Laboratory Practices and Incidence of Non-O157 Shiga Toxin-producing Escherichia coli Infections

Kathleen A. Stigi; J. Kathryn MacDonald; Anthony A. Tellez-Marfin; Kathryn H. Lofy

Disclosures

Emerging Infectious Diseases. 2012;18(3):477-479. 

In This Article

Abstract and Introduction

Abstract

We surveyed laboratories in Washington State, USA, and found that increased use of Shiga toxin assays correlated with increased reported incidence of non-O157 Shiga toxin–producing Escherichia coli (STEC) infections during 2005–2010. Despite increased assay use, only half of processed stool specimens underwent Shiga toxin testing during 2010, suggesting substantial underdetection of non-O157 STEC infections.

Introduction

Strains of Shiga toxin (Stx)–producing Escherichia coli (STEC) are differentiated by the O antigen on their outer membrane and are broadly classified as O157 or non-O157 STEC.[1–3] The ability to produce Stx is a key virulence trait of STEC.[1,3,4] STEC infections in humans often cause a self-limited diarrheal illness but can be complicated by hemorrhagic colitis or hemolytic uremic syndrome.[1]

Unlike other E. coli strains, serogroup O157 isolates do not ferment sorbitol and are readily identified by culture, appearing colorless on sorbitol MacConkey agar.[1,2,4] Both O157 and non-O157 STEC can be identified by detecting Stx with nonculture assays that became commercially available in the United States in 1995.[2] The Centers for Disease Control and Prevention (CDC) published formal STEC testing recommendations for clinical laboratories in 2009, advocating that all stool specimens submitted for routine bacterial pathogen testing be simultaneously cultured for O157 STEC and tested with a nonculture assay to detect Stx. Use of this testing protocol ensures timely identification of all STEC infections.[2] Exclusive testing for Stx delays specific identification of O157 STEC and may impede prompt detection of common-source outbreaks.[2–4]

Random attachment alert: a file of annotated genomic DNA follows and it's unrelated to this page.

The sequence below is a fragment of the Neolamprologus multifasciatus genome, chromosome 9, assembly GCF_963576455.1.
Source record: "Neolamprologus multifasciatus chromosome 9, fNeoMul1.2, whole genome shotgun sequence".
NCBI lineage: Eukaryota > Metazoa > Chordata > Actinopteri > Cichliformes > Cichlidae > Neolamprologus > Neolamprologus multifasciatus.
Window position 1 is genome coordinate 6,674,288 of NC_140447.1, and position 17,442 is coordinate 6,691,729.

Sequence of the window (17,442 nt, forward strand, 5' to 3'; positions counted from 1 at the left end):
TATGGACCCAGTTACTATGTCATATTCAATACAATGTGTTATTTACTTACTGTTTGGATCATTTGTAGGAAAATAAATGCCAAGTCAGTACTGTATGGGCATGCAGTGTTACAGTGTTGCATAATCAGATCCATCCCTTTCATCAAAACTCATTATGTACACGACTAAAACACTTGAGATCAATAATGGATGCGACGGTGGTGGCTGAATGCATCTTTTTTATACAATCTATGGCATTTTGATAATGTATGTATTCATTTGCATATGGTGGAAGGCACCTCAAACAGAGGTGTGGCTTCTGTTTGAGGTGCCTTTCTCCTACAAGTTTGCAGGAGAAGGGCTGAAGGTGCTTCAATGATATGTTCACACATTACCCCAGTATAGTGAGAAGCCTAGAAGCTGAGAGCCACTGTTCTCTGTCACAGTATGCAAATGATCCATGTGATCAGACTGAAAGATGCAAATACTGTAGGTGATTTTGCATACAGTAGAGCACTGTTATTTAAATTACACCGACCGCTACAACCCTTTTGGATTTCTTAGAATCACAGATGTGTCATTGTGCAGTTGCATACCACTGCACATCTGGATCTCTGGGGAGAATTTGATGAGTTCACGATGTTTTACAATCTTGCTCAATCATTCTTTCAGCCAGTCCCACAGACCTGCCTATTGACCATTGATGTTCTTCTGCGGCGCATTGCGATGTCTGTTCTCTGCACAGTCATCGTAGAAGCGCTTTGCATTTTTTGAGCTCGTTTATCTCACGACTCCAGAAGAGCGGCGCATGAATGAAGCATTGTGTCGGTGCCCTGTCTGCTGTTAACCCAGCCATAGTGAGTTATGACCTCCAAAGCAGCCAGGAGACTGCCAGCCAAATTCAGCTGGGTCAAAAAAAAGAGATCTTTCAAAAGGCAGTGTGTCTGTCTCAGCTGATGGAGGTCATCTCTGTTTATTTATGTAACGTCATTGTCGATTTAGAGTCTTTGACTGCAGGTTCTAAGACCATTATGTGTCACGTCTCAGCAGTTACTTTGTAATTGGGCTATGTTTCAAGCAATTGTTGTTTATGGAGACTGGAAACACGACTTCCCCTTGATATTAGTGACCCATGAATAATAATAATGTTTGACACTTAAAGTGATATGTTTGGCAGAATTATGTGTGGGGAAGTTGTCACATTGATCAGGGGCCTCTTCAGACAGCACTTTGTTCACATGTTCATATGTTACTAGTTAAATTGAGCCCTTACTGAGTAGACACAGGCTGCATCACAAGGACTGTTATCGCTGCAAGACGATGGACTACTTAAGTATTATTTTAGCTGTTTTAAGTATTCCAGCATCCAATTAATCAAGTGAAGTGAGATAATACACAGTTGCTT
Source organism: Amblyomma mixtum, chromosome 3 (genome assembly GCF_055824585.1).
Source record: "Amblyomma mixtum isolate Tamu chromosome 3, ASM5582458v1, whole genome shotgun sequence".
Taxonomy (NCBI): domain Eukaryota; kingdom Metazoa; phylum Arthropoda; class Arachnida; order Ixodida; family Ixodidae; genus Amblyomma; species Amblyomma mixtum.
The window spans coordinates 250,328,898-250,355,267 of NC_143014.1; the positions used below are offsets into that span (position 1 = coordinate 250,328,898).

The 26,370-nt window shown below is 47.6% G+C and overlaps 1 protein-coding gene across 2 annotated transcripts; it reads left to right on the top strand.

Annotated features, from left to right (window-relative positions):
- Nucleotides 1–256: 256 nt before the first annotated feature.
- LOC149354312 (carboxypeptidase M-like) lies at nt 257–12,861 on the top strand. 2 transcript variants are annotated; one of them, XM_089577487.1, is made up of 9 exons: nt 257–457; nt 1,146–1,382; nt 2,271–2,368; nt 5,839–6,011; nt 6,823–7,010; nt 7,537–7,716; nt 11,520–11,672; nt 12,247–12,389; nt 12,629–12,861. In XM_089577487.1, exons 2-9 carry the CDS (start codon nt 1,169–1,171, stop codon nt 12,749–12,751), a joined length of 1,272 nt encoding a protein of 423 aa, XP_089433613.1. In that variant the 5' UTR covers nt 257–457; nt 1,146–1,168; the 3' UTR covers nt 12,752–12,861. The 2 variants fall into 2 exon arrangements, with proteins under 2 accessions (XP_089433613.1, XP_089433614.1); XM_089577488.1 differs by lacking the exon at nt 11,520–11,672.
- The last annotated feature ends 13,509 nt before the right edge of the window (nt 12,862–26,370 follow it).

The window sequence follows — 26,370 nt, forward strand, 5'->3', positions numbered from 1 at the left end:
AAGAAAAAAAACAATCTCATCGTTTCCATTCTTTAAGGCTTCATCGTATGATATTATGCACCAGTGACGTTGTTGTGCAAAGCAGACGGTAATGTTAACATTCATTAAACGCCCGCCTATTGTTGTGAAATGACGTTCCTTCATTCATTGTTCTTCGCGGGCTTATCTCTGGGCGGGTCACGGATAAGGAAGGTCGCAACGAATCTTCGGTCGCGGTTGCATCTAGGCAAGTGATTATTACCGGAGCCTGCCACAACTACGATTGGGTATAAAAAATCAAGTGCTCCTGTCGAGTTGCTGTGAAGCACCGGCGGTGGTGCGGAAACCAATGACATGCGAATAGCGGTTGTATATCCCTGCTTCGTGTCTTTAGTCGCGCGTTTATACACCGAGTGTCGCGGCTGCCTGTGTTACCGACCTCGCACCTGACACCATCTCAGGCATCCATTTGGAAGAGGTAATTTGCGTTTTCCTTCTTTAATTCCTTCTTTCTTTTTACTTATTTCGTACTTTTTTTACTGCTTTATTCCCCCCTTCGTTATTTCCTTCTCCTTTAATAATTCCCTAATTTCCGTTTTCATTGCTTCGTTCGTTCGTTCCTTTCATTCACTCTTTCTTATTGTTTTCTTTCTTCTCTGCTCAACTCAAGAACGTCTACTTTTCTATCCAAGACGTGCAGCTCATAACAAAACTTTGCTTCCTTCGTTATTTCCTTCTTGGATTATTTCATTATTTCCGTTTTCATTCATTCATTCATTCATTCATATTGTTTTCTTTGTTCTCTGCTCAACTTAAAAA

Non-O157 STEC infection has been a nationally notifiable condition since 2000.[5] Although studies have documented the increased incidence of reported non-O157 STEC infections over the past decade, few have determined the proportion of laboratories that routinely test all submitted stool specimens for Stx and, to our knowledge, no study has quantified STEC testing practices by proportion of stool specimens processed for bacterial culture. Our objectives, therefore, were to quantify statewide STEC testing practice by proportion of stool specimens processed for bacterial culture and to determine the contribution of enhanced STEC testing practice to increased reported incidence of non-O157 STEC infections.

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